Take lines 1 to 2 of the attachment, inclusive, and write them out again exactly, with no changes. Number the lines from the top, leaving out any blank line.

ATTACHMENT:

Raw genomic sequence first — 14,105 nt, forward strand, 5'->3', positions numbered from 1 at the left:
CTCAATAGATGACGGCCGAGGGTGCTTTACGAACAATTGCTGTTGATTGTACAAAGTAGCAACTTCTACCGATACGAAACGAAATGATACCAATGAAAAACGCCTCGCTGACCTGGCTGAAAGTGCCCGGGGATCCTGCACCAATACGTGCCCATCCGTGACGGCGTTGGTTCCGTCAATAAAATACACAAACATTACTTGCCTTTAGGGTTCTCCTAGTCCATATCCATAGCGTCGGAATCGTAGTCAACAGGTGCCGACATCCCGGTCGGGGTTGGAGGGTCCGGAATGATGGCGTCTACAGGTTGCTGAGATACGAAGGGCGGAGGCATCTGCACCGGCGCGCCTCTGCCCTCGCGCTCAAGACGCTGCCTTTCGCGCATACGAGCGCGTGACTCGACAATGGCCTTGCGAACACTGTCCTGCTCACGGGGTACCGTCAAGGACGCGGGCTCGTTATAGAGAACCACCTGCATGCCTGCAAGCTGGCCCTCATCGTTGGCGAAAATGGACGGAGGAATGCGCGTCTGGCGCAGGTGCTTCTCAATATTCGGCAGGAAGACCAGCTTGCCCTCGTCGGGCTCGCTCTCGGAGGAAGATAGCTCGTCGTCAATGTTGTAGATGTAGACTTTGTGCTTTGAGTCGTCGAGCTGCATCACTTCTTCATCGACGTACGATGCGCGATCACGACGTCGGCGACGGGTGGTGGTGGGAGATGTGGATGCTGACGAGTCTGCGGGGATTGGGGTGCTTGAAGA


Raw genomic sequence first — 14,105 nt, forward strand, 5'->3', positions numbered from 1 at the left:
CTCAATAGATGACGGCCGAGGGTGCTTTACGAACAATTGCTGTTGATTGTACAAAGTAGCAACTTCTACCGATACGAAACGAAATGATACCAATGAAAAACGCCTCGCTGACCTGGCTGAAAGTGCCCGGGGATCCTGCACCAATACGTGCCCATCCGTGACGGCGTTGGTTCCGTCAATAAAATACACAAACATTACTTGCCTTTAGGGTTCTCCTAGTCCATATCCATAGCGTCGGAATCGTAGTCAACAGGTGCCGACATCCCGGTCGGGGTTGGAGGGTCCGGAATGATGGCGTCTACAGGTTGCTGAGATACGAAGGGCGGAGGCATCTGCACCGGCGCGCCTCTGCCCTCGCGCTCAAGACGCTGCCTTTCGCGCATACGAGCGCGTGACTCGACAATGGCCTTGCGAACACTGTCCTGCTCACGGGGTACCGTCAAGGACGCGGGCTCGTTATAGAGAACCACCTGCATGCCTGCAAGCTGGCCCTCATCGTTGGCGAAAATGGACGGAGGAATGCGCGTCTGGCGCAGGTGCTTCTCAATATTCGGCAGGAAGACCAGCTTGCCCTCGTCGGGCTCGCTCTCGGAGGAAGATAGCTCGTCGTCAATGTTGTAGATGTAGACTTTGTGCTTTGAGTCGTCGAGCTGCATCACTTCTTCATCGACGTACGATGCGCGATCACGACGTCGGCGACGGGTGGTGGTGGGAGATGTGGATGCTGACGAGTCTGCGGGGATTGGGGTGCTTGAAGA